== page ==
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Watch These Winter Movies To Make Your Yuletide Gay

November 25, 2020 by Tina Wargo
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There exists, in this wonky timeline within which we find ourselves trying to thrive, a specific sub-genre of movies that encompasses so many of our collective faves, but hasn’t had its colloquially coined cultural moment yet. This genre is vast and beloved, but is often over-looked, and is rarely called upon by name. It is made up of the kind of movie that is a full mood, in the truest sense of the word, and makes you feel some type of way, as the kids say. I’m talking about the ever-elusive but always-evocative Winter Movie.

Sometimes, it’s a holiday movie. Sometimes, it’s truly seasonally themed. But more often than not, it’s just one of those movies that came out within the winter months, was maybe released in theaters on Christmas Day, and compels you, year after year, to watch it the moment the calendar strikes December. And lucky for us theater kids, these films, intentionally or not, often have something in common: they’re gay.

This is not to say they solely tell LGBTQIA+ stories, though they frequently do. It’s to say that, much like the way you only know you’re watching A Winter Movie based on the way it makes you feel, Gay Movies are a state of mind. They’re their own vibe. They give us what we want without us having to ask for it, and sometimes, they give us what we do not want and would never ask for, but what we do get fuels us to the core.

This year, while we’re all staying inside to ensure the safe future of our industry, of our country, of the human race, I encourage you to take a deep-dive into the intersection of Winter Movies and Gay Movies with this specially curated, deeply thought-out over a lifetime, magnum opus of a list: my Make The Yuletide Gay lineup!


This 2015 film is the new gold standard for queer Christmas stories. While many casual viewers will think of the Todd Haynes movie as a poignant period drama, discerning movie-goers appreciate it for what it really is: a Christmas Carol. This is a winter movie, it’s a holiday movie, it’s decidedly a gay movie, AND there’s a scene where Cate Blanchett says “Waterloo.” The crossover event of the century! If that isn’t the reason for every season, I simply don’t know what is.

Happiest Season

The thing that will make me HAPPIEST this SEASON is a lesbian Christmas film directed by gay icon Clea DuVall and starring gay icons Kristen Stewart, Dany Levy, Victor Garber, Ana Gasteyer, and of course Mary Steenburgen who, whether she knows it or not, is the Christine Baranski of indie drama. Streaming on Hulu, this soon-to-be holigay classic is perfect to employ as a gateway drug for your family movie nights, so that by next year, you’ll be watching Call Me By Your Name on Easter and Blue Is The Warmest Color on Rosh Hashanah.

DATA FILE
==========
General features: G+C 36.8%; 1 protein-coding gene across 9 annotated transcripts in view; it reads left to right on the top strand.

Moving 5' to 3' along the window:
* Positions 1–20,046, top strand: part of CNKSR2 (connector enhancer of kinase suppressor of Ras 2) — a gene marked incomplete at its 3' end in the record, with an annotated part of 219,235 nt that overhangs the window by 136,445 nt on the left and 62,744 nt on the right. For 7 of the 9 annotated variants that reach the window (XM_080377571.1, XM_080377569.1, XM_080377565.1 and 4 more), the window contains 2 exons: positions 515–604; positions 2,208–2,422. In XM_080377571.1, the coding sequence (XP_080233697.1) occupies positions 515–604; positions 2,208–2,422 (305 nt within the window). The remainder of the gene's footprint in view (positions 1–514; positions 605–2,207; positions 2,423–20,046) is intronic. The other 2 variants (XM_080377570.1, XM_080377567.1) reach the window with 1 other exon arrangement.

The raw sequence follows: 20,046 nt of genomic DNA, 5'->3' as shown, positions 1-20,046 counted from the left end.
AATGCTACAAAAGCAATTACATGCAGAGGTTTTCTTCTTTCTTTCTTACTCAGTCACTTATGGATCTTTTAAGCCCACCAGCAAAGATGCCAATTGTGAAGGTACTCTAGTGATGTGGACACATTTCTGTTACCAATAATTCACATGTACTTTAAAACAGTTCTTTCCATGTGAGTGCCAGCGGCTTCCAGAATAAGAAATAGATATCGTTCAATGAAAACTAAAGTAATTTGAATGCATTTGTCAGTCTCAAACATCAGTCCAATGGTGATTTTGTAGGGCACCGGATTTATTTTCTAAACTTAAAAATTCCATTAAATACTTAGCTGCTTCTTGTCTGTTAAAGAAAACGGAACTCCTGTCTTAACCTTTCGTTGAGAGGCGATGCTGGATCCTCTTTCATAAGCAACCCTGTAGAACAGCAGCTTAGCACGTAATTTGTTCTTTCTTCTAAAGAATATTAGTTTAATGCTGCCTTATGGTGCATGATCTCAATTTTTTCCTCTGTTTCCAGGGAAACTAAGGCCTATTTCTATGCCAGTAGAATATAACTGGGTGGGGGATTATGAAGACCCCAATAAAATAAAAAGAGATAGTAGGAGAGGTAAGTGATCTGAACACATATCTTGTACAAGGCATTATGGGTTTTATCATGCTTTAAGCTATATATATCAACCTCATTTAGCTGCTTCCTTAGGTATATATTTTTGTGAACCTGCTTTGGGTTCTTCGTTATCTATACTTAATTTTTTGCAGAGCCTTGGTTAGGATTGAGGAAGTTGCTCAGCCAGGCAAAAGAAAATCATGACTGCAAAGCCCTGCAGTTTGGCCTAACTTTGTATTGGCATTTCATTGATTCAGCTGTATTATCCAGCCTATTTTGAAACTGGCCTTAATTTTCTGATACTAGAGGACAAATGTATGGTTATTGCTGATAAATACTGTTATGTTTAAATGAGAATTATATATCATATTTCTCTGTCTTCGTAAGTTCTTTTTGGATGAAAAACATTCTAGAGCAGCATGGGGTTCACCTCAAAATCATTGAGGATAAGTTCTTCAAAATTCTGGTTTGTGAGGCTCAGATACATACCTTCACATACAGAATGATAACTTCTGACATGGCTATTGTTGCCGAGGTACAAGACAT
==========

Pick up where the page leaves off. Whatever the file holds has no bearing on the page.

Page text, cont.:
The Family Stone

This was one of the first outwardly queer holiday films I remember seeing, and while it doesn’t always deal delicately in the matters of representation (everyone collectively and preemptively let out the post-cringe sigh you always need to expel after the SJP/Diane Keaton dinnertime face-off), at least there are characters that feel like real, human people dealing with the breadth of real, human problems. It’s a lovely movie with very sweet, unforgettable moments of tenderness, heart, and the particular kind of hopeful Christmas melancholy that’s hard to show this earnestly.

Meet Me In St. Louis

It could be argued that this season-spanning picture is a movie for each and every holiday, but the heart-wrenching Christmas scenes are what make it canonically and iconically a holiday film. Show up to experience the introduction of the now-classic “Have Yourself A Merry Little Christmas,” stay seated for Judy belting her way through her family’s traumas and dramas. It’ll hit closer to home than you think; especially if you’re a Theater Kid™.

The Prom

This entry— much like Meryl Streep and her fictional counterpart Dee Dee Allen— needs no introduction and can stand on its own with very little explanation. It was the merry-and-brightest show on Broadway throughout its run. It reveled in being pretty, witty, AND gay. And now, it’s available in our homes, on our TV’s, right before the holiday season. In fact, its release lines up with the second day of Hanukkah! No one here will judge you if you watch it the following eight (or nine or ten) days in a row.

Frozen and Frozen 2

You came here for the tea, and now, you’re about to get it. Elsa is a gay icon. Periodt. Full stop. Her innate power and subsequent urge to suppress it to make herself smaller for the world around her is the American queer narrative, and her dramatic release that ends up literally saving the world (or, at least, her world) is the gay agenda. The songs all slap. The characters act more like real people than two-dimensional Disney princesses. And Elsa literally gets a girlfriend in Frozen 2. Wake up, sis. Let it GO!